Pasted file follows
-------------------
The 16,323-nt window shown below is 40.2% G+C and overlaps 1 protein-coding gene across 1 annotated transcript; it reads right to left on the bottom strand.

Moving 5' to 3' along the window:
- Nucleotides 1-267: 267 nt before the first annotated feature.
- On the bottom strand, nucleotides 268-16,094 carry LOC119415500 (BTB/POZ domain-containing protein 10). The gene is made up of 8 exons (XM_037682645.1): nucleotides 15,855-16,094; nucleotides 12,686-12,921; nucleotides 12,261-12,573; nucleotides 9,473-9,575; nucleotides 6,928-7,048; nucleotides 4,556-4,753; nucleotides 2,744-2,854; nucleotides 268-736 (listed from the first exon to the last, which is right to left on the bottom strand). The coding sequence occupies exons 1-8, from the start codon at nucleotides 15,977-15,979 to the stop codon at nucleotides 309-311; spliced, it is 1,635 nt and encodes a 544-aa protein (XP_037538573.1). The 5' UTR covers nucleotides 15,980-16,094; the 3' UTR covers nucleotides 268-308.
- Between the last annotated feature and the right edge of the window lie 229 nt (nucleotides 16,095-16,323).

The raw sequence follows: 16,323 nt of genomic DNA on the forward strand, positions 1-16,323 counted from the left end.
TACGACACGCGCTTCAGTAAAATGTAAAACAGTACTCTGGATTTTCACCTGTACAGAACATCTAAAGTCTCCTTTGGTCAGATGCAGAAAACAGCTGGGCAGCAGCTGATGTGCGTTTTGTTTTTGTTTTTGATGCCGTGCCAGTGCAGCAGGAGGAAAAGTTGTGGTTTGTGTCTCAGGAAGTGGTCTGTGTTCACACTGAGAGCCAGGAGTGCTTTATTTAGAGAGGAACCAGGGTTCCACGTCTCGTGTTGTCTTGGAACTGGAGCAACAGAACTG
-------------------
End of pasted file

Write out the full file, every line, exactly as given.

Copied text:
The 16,323-nt window shown below is 40.2% G+C and overlaps 1 protein-coding gene across 1 annotated transcript; it reads right to left on the bottom strand.

Moving 5' to 3' along the window:
- Nucleotides 1-267: 267 nt before the first annotated feature.
- On the bottom strand, nucleotides 268-16,094 carry LOC119415500 (BTB/POZ domain-containing protein 10). The gene is made up of 8 exons (XM_037682645.1): nucleotides 15,855-16,094; nucleotides 12,686-12,921; nucleotides 12,261-12,573; nucleotides 9,473-9,575; nucleotides 6,928-7,048; nucleotides 4,556-4,753; nucleotides 2,744-2,854; nucleotides 268-736 (listed from the first exon to the last, which is right to left on the bottom strand). The coding sequence occupies exons 1-8, from the start codon at nucleotides 15,977-15,979 to the stop codon at nucleotides 309-311; spliced, it is 1,635 nt and encodes a 544-aa protein (XP_037538573.1). The 5' UTR covers nucleotides 15,980-16,094; the 3' UTR covers nucleotides 268-308.
- Between the last annotated feature and the right edge of the window lie 229 nt (nucleotides 16,095-16,323).

The raw sequence follows: 16,323 nt of genomic DNA on the forward strand, positions 1-16,323 counted from the left end.
TACGACACGCGCTTCAGTAAAATGTAAAACAGTACTCTGGATTTTCACCTGTACAGAACATCTAAAGTCTCCTTTGGTCAGATGCAGAAAACAGCTGGGCAGCAGCTGATGTGCGTTTTGTTTTTGTTTTTGATGCCGTGCCAGTGCAGCAGGAGGAAAAGTTGTGGTTTGTGTCTCAGGAAGTGGTCTGTGTTCACACTGAGAGCCAGGAGTGCTTTATTTAGAGAGGAACCAGGGTTCCACGTCTCGTGTTGTCTTGGAACTGGAGCAACAGAACTG